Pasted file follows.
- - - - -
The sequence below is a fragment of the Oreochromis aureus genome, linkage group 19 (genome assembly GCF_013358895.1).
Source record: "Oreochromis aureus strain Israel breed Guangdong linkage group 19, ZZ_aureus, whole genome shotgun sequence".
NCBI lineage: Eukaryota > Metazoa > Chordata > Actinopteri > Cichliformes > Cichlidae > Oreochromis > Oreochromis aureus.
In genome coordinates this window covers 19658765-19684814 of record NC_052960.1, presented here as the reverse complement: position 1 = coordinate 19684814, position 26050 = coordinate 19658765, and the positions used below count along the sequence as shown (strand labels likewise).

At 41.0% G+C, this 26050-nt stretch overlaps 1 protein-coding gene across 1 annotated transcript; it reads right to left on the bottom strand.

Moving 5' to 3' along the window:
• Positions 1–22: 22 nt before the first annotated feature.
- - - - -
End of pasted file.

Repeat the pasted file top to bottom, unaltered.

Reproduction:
The sequence below is a fragment of the Oreochromis aureus genome, linkage group 19 (genome assembly GCF_013358895.1).
Source record: "Oreochromis aureus strain Israel breed Guangdong linkage group 19, ZZ_aureus, whole genome shotgun sequence".
NCBI lineage: Eukaryota > Metazoa > Chordata > Actinopteri > Cichliformes > Cichlidae > Oreochromis > Oreochromis aureus.
In genome coordinates this window covers 19658765-19684814 of record NC_052960.1, presented here as the reverse complement: position 1 = coordinate 19684814, position 26050 = coordinate 19658765, and the positions used below count along the sequence as shown (strand labels likewise).

At 41.0% G+C, this 26050-nt stretch overlaps 1 protein-coding gene across 1 annotated transcript; it reads right to left on the bottom strand.

Moving 5' to 3' along the window:
• Positions 1–22: 22 nt before the first annotated feature.